The saving versus paying off debt is an age-old quandary that has plagued people since the advent of consumer debt. Pose this question to a group of financial planners and the responses will be split, roughly down the middle. While there might be as many advocates for savings as there would be for paying down debt, the broad consensus will likely be that it really depends on the situation.
After several years of wallowing in financial upheaval caused by a severe recession and financial crisis, Americans are, once again, looking to the future. A renewed confidence has many people setting their sights on long term goals that, just a few years ago, may have seemed out of reach.
If you have read any literature on retirement planning or have received advice from a financial professional, chances are you were presented with the 70% rule, the one that suggests that retirees will need between 70 and 80% of their pre-retirement income in order to maintain their standard of living.
Chances are good that if you turn on the prime time news on any given day or pull up your favorite newspaper on your iPad one of the top stories will relate to emerging risks around the world.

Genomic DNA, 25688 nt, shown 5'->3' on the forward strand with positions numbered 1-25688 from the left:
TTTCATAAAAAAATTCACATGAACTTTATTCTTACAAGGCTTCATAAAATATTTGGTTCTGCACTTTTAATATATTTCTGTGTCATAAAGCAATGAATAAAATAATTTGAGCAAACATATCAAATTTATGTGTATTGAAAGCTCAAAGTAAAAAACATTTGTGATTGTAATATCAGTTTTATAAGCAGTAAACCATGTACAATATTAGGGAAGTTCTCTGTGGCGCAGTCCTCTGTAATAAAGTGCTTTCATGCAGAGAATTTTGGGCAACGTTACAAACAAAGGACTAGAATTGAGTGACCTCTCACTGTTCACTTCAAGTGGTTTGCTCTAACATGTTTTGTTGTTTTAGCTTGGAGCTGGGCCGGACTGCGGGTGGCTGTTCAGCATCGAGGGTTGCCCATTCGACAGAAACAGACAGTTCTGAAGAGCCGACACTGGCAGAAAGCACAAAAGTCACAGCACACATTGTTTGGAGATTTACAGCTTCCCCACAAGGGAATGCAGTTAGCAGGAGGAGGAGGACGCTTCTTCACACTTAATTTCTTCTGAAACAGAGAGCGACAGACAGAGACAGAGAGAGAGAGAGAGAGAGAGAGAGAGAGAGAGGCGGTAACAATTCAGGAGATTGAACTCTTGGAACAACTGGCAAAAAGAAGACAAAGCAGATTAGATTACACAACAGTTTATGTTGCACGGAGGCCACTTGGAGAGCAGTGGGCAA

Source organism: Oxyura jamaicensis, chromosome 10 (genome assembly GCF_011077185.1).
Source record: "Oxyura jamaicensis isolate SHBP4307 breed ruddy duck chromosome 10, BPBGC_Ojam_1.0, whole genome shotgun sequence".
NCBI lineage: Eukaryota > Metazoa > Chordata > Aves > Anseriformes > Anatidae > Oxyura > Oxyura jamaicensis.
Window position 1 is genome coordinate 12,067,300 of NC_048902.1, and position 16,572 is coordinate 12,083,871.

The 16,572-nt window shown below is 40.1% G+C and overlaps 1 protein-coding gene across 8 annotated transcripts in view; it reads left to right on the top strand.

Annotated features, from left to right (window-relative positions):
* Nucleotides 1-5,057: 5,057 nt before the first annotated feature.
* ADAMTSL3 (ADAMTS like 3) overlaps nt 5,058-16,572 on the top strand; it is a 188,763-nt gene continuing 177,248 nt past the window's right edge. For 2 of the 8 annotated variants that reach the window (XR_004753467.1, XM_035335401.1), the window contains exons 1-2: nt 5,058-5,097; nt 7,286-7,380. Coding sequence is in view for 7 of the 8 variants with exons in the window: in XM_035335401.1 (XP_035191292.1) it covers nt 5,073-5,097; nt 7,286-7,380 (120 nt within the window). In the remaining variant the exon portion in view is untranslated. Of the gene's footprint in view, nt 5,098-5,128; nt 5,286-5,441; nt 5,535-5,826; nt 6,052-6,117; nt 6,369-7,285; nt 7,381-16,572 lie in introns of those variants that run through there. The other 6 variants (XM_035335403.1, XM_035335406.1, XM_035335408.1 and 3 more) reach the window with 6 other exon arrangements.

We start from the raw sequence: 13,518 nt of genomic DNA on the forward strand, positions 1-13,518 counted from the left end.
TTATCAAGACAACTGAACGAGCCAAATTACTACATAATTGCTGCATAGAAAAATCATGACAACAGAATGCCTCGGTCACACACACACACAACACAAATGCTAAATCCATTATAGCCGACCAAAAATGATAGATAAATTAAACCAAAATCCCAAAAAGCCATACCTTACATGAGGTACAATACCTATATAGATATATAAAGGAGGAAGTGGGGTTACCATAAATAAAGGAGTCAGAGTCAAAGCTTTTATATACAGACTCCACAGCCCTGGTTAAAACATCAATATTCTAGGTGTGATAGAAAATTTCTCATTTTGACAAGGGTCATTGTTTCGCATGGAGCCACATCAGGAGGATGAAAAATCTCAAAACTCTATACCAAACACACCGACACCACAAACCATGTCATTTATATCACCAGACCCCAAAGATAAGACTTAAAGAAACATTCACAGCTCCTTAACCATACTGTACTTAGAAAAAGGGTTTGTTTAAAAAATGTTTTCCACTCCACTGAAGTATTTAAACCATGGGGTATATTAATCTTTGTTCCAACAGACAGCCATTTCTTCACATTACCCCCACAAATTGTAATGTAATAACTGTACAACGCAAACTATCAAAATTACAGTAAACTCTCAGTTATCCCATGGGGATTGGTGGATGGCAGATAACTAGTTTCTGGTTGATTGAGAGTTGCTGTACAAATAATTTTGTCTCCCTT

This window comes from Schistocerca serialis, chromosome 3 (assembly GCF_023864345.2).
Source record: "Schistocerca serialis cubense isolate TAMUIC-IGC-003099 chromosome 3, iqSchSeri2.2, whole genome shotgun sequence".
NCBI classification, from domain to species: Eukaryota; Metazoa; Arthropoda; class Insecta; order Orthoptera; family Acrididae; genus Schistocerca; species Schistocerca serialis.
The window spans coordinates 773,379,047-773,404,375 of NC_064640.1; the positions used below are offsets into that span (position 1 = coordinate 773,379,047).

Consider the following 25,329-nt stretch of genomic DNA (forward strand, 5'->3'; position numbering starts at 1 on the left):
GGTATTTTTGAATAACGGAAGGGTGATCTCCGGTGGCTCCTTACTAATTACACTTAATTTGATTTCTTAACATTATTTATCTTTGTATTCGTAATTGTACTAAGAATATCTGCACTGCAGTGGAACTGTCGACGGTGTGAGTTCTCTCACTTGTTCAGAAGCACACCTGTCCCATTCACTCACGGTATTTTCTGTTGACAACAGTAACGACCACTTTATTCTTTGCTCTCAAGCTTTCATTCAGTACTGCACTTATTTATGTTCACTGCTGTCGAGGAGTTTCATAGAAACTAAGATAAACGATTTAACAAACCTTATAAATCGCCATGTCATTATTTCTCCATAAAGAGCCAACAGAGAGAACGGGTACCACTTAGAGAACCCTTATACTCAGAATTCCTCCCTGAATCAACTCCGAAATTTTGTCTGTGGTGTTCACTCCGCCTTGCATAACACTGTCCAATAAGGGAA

Until recently, many retirees have been able to rely upon the three-legged stool of retirement income sources: A defined benefit pension plan that guarantees a lifetime income, their own savings, and Social Security.
In the realm of financial planning, time is our most valuable asset. It’s available to all of us, providing each individual with the same opportunity to optimize its value in building wealth. It’s the only resource we all have over which we have some degree of control.
One of the biggest decisions many of our clients face is what to do with their 401k plan when they leave their employer.
Have you made up your mind on just about everything, even before you know what it is? For instance, when you meet someone, is your opinion of the person formed from the first impression? Or, when you hear a political argument from the other side, is your mind opened or closed? Are you able to concede the “good points” the other side make, or do you dismiss the whole argument?